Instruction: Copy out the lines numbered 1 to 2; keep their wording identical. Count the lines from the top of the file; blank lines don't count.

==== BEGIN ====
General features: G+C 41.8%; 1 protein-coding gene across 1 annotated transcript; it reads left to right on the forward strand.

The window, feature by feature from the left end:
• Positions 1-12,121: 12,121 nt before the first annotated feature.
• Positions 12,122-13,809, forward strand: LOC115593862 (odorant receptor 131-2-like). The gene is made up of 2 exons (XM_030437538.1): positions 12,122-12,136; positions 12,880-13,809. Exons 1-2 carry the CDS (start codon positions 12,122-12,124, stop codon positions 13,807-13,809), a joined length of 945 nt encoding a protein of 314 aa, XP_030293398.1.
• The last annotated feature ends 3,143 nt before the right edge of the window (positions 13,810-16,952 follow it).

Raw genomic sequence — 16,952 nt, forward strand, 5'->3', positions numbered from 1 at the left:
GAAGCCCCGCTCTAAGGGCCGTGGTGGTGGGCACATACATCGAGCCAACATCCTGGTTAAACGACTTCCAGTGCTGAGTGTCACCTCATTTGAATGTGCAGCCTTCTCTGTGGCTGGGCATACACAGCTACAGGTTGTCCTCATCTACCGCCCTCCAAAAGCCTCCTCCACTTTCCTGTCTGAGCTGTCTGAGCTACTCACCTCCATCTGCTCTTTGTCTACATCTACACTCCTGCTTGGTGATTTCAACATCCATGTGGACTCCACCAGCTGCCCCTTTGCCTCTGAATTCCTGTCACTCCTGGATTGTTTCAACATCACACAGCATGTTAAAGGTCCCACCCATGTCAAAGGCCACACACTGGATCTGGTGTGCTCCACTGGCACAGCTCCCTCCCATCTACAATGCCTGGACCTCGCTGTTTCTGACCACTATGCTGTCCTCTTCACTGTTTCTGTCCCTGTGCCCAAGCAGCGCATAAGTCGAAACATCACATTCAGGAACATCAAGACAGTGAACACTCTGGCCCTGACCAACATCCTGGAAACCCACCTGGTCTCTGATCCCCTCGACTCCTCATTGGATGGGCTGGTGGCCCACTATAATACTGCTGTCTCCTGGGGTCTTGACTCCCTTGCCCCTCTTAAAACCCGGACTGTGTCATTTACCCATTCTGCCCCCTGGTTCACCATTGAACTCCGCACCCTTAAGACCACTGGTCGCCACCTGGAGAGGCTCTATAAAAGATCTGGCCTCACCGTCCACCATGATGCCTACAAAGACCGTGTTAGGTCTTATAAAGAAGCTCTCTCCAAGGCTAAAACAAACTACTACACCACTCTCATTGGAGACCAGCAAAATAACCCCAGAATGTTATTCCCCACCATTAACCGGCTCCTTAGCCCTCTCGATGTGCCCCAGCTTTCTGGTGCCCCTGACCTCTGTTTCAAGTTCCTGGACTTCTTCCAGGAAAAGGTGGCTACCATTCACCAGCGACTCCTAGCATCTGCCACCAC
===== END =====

General features: G+C 41.8%; 1 protein-coding gene across 1 annotated transcript; it reads left to right on the forward strand.

The window, feature by feature from the left end: